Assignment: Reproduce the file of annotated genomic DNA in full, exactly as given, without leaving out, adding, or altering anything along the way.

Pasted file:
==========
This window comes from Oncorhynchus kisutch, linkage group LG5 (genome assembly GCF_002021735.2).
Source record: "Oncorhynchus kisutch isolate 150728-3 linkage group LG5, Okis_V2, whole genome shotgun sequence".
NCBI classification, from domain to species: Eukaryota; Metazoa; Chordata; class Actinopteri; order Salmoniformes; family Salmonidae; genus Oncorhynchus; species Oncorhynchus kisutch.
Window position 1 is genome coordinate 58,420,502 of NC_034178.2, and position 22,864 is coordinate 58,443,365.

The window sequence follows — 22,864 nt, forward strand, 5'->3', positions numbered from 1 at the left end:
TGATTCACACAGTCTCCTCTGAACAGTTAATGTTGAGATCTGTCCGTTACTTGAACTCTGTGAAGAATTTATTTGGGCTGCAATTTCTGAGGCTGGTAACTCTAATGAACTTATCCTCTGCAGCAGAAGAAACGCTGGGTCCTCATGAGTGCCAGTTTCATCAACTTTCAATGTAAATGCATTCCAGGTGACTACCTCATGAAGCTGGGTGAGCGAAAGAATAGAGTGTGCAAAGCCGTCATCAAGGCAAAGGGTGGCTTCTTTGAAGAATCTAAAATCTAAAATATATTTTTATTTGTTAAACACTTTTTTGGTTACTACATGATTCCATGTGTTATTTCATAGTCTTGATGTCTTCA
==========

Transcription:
This window comes from Oncorhynchus kisutch, linkage group LG5 (genome assembly GCF_002021735.2).
Source record: "Oncorhynchus kisutch isolate 150728-3 linkage group LG5, Okis_V2, whole genome shotgun sequence".
NCBI classification, from domain to species: Eukaryota; Metazoa; Chordata; class Actinopteri; order Salmoniformes; family Salmonidae; genus Oncorhynchus; species Oncorhynchus kisutch.
Window position 1 is genome coordinate 58,420,502 of NC_034178.2, and position 22,864 is coordinate 58,443,365.

The window sequence follows — 22,864 nt, forward strand, 5'->3', positions numbered from 1 at the left end:
TGATTCACACAGTCTCCTCTGAACAGTTAATGTTGAGATCTGTCCGTTACTTGAACTCTGTGAAGAATTTATTTGGGCTGCAATTTCTGAGGCTGGTAACTCTAATGAACTTATCCTCTGCAGCAGAAGAAACGCTGGGTCCTCATGAGTGCCAGTTTCATCAACTTTCAATGTAAATGCATTCCAGGTGACTACCTCATGAAGCTGGGTGAGCGAAAGAATAGAGTGTGCAAAGCCGTCATCAAGGCAAAGGGTGGCTTCTTTGAAGAATCTAAAATCTAAAATATATTTTTATTTGTTAAACACTTTTTTGGTTACTACATGATTCCATGTGTTATTTCATAGTCTTGATGTCTTCA